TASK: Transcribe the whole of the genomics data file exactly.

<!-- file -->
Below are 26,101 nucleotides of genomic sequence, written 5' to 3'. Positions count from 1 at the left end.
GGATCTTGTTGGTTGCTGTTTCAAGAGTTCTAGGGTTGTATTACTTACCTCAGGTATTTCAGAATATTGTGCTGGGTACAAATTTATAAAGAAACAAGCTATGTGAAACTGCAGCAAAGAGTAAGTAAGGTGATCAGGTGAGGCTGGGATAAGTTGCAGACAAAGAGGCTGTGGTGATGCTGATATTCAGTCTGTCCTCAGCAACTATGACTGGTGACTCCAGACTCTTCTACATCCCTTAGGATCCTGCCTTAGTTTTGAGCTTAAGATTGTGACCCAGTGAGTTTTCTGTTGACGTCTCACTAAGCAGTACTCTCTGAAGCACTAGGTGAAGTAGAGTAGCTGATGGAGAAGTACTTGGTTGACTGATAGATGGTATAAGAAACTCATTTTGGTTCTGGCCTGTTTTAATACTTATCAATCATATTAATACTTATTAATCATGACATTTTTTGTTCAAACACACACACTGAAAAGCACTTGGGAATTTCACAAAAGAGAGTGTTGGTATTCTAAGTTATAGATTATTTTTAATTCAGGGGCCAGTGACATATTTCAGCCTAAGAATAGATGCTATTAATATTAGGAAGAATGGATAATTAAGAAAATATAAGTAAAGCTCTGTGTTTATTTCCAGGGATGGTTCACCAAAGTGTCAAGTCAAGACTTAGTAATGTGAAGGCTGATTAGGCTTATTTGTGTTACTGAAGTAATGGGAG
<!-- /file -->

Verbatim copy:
Below are 26,101 nucleotides of genomic sequence, written 5' to 3'. Positions count from 1 at the left end.
GGATCTTGTTGGTTGCTGTTTCAAGAGTTCTAGGGTTGTATTACTTACCTCAGGTATTTCAGAATATTGTGCTGGGTACAAATTTATAAAGAAACAAGCTATGTGAAACTGCAGCAAAGAGTAAGTAAGGTGATCAGGTGAGGCTGGGATAAGTTGCAGACAAAGAGGCTGTGGTGATGCTGATATTCAGTCTGTCCTCAGCAACTATGACTGGTGACTCCAGACTCTTCTACATCCCTTAGGATCCTGCCTTAGTTTTGAGCTTAAGATTGTGACCCAGTGAGTTTTCTGTTGACGTCTCACTAAGCAGTACTCTCTGAAGCACTAGGTGAAGTAGAGTAGCTGATGGAGAAGTACTTGGTTGACTGATAGATGGTATAAGAAACTCATTTTGGTTCTGGCCTGTTTTAATACTTATCAATCATATTAATACTTATTAATCATGACATTTTTTGTTCAAACACACACACTGAAAAGCACTTGGGAATTTCACAAAAGAGAGTGTTGGTATTCTAAGTTATAGATTATTTTTAATTCAGGGGCCAGTGACATATTTCAGCCTAAGAATAGATGCTATTAATATTAGGAAGAATGGATAATTAAGAAAATATAAGTAAAGCTCTGTGTTTATTTCCAGGGATGGTTCACCAAAGTGTCAAGTCAAGACTTAGTAATGTGAAGGCTGATTAGGCTTATTTGTGTTACTGAAGTAATGGGAG